GM to Make ‘Significantly Lower Investments’ in Sedans in North America
There will be fewer GM sedans, but they won’t disappear…yet.
Ford’s recently confirmed decision to phase out almost its entire car lineup in the U.S., except for the Mustang and the upcoming Focus Active, to put most of its efforts into SUVs and trucks, has raised questions about the other two of the Detroit Three automakers. Fiat Chrysler has already made a pretty big commitment to trucks and SUVs in its decision to phase out the Chrysler 200 and Dodge Dart and invest more heavily in Jeep and Ram, but what about the biggest of the three, General Motors?
According to Reuters, GM CFO Chuck Stevens said the conglomerate has “already indicated that we will make significantly lower investments” in sedans in North America in a conference call with investors. He went on to say that GM executives “look at these car lines on a weekly basis, at how to drive performance (and) cost efficiencies.”
So every week GM execs get together to decide if they want to kill the Volt and the Impala. Those are just two models that have already been rumored to be axed, the others being the Chevy Sonic (which is reportedly already on death row), Buick LaCrosse, Cadillac CT6, and Cadillac XTS.
But GM making “significantly lower investments” in sedans for the U.S. doesn’t necessarily mean they’re dead. For example, Chevy just gave a moderate facelift to the Spark, Cruze, and Malibu which means those cars are likely safe, at least for a few years. It’s easy to forget about the Chevy Spark, but it holds a fairly significant market share in the city car segment and with the Focus and Fusion soon to be out of the way, that just means more market share by default for the Cruze and Malibu.
Think about it. A few years from now, if you want a compact or midsize car from a non-luxury American brand, Chevy will be your only option. The smallest Dodge car you can get is the Charger and Ford is exiting the game almost entirely. That means a good chunk of market share in those segments, although they’re declining, is Chevy’s for the taking.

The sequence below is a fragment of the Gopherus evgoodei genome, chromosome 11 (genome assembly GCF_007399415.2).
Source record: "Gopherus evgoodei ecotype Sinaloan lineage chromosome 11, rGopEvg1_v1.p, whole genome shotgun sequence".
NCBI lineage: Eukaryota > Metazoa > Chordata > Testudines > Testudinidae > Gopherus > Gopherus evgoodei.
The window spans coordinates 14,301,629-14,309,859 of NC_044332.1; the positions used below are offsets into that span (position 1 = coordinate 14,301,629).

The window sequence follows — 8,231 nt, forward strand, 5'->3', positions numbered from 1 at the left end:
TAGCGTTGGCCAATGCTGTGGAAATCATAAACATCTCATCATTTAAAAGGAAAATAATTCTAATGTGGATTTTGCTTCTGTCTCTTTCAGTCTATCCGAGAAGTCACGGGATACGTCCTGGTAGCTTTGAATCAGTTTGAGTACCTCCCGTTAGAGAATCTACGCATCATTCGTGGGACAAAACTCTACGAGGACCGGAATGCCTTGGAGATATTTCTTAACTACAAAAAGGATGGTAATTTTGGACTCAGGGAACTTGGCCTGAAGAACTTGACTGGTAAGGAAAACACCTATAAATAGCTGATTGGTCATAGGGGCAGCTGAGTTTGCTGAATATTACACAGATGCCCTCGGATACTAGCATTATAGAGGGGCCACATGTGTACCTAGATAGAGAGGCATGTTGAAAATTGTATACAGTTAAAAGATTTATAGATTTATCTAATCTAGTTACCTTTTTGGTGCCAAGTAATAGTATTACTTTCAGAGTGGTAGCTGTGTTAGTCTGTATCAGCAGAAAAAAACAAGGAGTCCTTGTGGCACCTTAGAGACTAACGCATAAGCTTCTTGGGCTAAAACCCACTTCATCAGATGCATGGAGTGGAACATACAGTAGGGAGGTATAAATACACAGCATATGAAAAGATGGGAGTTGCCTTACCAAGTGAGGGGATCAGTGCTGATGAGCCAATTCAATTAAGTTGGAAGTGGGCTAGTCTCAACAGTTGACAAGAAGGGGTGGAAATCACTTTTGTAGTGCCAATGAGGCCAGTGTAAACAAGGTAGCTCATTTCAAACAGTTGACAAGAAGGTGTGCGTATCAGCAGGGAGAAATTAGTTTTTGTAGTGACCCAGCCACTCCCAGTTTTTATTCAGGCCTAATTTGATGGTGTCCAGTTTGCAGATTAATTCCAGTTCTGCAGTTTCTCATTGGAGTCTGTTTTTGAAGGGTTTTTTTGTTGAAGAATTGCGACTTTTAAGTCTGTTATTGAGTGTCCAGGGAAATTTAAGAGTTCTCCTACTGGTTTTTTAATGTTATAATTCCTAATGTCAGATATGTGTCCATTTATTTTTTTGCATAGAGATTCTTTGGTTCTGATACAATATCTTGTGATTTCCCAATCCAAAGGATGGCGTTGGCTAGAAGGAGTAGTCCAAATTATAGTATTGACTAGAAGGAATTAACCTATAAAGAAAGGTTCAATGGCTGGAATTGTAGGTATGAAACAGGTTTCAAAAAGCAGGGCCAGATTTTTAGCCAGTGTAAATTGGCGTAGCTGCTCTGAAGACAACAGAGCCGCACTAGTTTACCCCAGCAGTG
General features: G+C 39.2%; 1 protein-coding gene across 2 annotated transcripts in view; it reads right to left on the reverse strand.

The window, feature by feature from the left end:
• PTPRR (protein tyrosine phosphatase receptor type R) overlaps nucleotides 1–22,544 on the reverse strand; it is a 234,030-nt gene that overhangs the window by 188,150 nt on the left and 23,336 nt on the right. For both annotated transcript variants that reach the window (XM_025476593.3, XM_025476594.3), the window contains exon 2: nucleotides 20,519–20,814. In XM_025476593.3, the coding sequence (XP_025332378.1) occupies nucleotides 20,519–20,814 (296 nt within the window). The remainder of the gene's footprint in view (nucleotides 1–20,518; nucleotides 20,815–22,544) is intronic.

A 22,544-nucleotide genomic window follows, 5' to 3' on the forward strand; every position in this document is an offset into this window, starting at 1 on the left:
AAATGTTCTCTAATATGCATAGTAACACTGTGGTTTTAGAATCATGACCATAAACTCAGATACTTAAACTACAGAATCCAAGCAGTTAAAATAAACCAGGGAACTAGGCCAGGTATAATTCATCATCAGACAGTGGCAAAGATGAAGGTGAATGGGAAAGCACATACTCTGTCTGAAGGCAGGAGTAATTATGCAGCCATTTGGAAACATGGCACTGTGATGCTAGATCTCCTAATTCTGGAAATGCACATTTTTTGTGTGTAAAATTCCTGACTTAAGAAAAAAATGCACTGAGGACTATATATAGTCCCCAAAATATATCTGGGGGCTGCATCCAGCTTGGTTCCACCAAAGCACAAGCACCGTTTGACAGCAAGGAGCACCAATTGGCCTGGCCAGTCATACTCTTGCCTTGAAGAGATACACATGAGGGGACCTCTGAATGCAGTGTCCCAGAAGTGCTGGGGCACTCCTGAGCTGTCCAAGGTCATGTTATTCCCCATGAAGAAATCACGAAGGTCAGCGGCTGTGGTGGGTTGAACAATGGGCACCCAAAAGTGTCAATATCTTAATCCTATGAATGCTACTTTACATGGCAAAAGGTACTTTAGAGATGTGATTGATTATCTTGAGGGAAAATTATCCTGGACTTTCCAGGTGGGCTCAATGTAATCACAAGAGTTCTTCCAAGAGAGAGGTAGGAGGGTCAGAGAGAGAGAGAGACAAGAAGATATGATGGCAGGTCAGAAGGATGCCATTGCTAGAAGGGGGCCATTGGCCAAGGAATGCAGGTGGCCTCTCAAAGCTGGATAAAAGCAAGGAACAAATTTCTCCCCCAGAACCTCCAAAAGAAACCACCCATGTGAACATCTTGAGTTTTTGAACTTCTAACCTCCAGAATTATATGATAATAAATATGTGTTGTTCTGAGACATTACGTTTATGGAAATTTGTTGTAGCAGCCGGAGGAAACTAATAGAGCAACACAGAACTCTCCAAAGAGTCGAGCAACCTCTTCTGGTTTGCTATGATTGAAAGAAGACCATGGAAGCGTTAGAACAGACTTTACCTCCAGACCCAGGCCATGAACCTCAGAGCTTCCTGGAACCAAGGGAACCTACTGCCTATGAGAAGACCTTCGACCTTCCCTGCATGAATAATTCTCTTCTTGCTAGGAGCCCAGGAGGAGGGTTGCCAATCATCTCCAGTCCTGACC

As for Buick, I wouldn’t be surprised to see it turn completely into a crossover brand. That’s what its clientele wants and Buick is doing a pretty good job catering to that market. If the Impala is eliminated, there would be no reason to continue making the LaCrosse with which it shares a platform. There’s also the issue of the Buick Regal being based on the Opel Insignia and GM no longer owning Opel. That’s probably another one that will be killed off after its current life cycle is up.
As for the future of Cadillac sedans, GM’s luxury brand still has some serious catching up to do in terms of crossovers. Last we heard, the XTS was going to die out at the end of its current life cycle with no replacement, the CTS and ATS are going to be replaced with one sedan called the CT5, and another, smaller sedan would be added to the lineup to compete with the likes of the Audi A3 and BMW 2-Series. However, that plan was under recently ousted CEO Johan de Nysschen so the whole thing could be scrapped for all we know.
So, don’t expect GM to give up on sedans and small cars quite yet, especially now that all of this juicy market share is up for grabs thanks to Ford.
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Ford Sedans Are Dead in the U.S.
Ford is committing mass genocide on the current car lineup in its home market with the Mustang being the only survivor.
The Chevy Sonic Is Reportedly Dead
It looks like the Sonic is going the way of the Ford Fiesta.
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This is fine with us as long as there’s a CT5-V.